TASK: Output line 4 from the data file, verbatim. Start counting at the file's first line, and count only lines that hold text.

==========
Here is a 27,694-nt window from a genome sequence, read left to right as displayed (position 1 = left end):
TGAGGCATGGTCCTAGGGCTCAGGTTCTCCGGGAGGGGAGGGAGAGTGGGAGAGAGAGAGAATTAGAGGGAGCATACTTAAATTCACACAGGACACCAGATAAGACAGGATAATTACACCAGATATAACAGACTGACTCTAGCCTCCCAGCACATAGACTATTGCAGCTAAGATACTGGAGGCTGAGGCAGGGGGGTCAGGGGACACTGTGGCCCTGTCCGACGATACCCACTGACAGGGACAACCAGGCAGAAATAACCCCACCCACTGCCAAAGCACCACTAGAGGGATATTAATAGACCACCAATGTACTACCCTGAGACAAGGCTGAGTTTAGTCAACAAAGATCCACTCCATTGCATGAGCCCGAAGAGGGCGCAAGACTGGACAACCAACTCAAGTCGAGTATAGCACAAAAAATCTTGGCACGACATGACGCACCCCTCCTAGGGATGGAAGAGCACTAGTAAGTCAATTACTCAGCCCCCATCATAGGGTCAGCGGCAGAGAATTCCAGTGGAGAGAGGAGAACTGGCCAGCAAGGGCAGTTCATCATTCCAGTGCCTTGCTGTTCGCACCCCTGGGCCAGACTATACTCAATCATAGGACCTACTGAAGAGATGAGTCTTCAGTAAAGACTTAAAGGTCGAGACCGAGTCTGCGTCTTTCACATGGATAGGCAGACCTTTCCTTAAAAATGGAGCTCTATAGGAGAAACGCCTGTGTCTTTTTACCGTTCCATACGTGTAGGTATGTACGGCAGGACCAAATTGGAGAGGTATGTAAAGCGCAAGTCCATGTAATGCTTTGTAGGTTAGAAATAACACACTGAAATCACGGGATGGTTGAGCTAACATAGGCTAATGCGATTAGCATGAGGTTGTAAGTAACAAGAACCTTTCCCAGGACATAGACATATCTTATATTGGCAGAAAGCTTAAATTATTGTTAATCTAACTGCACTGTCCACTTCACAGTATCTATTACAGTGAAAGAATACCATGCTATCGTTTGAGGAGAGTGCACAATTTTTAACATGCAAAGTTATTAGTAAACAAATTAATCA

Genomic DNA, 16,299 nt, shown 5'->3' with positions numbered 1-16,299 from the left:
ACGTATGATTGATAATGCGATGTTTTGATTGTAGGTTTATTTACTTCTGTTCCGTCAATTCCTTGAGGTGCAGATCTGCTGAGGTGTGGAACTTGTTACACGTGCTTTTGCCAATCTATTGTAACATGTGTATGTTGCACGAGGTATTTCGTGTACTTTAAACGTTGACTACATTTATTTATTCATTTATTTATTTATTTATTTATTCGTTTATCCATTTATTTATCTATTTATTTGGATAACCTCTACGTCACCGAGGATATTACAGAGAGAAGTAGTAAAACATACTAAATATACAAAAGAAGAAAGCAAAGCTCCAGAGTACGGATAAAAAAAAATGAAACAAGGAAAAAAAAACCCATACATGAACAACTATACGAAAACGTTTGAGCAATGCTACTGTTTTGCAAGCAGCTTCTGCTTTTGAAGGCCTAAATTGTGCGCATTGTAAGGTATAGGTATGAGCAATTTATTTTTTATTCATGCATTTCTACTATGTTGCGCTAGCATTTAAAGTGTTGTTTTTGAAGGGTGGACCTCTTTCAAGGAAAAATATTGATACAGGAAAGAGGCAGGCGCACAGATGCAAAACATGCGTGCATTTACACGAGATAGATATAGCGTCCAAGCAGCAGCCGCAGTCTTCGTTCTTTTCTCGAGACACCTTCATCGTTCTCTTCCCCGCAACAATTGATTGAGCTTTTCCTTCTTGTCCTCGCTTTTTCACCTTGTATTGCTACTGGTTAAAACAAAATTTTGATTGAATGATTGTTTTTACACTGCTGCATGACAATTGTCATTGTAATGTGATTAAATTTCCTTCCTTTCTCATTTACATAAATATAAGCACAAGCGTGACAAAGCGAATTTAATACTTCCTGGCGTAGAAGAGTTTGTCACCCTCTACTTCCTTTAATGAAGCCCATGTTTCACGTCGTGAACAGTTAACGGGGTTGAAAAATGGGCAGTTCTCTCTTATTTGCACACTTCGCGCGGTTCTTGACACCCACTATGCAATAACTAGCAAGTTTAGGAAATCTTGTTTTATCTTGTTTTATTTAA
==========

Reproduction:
ACGTATGATTGATAATGCGATGTTTTGATTGTAGGTTTATTTACTTCTGTTCCGTCAATTCCTTGAGGTGCAGATCTGCTGAGGTGTGGAACTTGTTACACGTGCTTTTGCCAATCTATTGTAACATGTGTATGTTGCACGAGGTATTTCGTGTACTTTAAACGTTGACTACATTTATTTATTCATTTATTTATTTATTTATTTATTCGTTTATCCATTTATTTATCTATTTATTTGGATAACCTCTACGTCACCGAGGATATTACAGAGAGAAGTAGTAAAACATACTAAATATACAAAAGAAGAAAGCAAAGCTCCAGAGTACGGATAAAAAAAAATGAAACAAGGAAAAAAAAACCCATACATGAACAACTATACGAAAACGTTTGAGCAATGCTACTGTTTTGCAAGCAGCTTCTGCTTTTGAAGGCCTAAATTGTGCGCATTGTAAGGTATAGGTATGAGCAATTTATTTTTTATTCATGCATTTCTACTATGTTGCGCTAGCATTTAAAGTGTTGTTTTTGAAGGGTGGACCTCTTTCAAGGAAAAATATTGATACAGGAAAGAGGCAGGCGCACAGATGCAAAACATGCGTGCATTTACACGAGATAGATATAGCGTCCAAGCAGCAGCCGCAGTCTTCGTTCTTTTCTCGAGACACCTTCATCGTTCTCTTCCCCGCAACAATTGATTGAGCTTTTCCTTCTTGTCCTCGCTTTTTCACCTTGTATTGCTACTGGTTAAAACAAAATTTTGATTGAATGATTGTTTTTACACTGCTGCATGACAATTGTCATTGTAATGTGATTAAATTTCCTTCCTTTCTCATTTACATAAATATAAGCACAAGCGTGACAAAGCGAATTTAATACTTCCTGGCGTAGAAGAGTTTGTCACCCTCTACTTCCTTTAATGAAGCCCATGTTTCACGTCGTGAACAGTTAACGGGGTTGAAAAATGGGCAGTTCTCTCTTATTTGCACACTTCGCGCGGTTCTTGACACCCACTATGCAATAACTAGCAAGTTTAGGAAATCTTGTTTTATCTTGTTTTATTTAA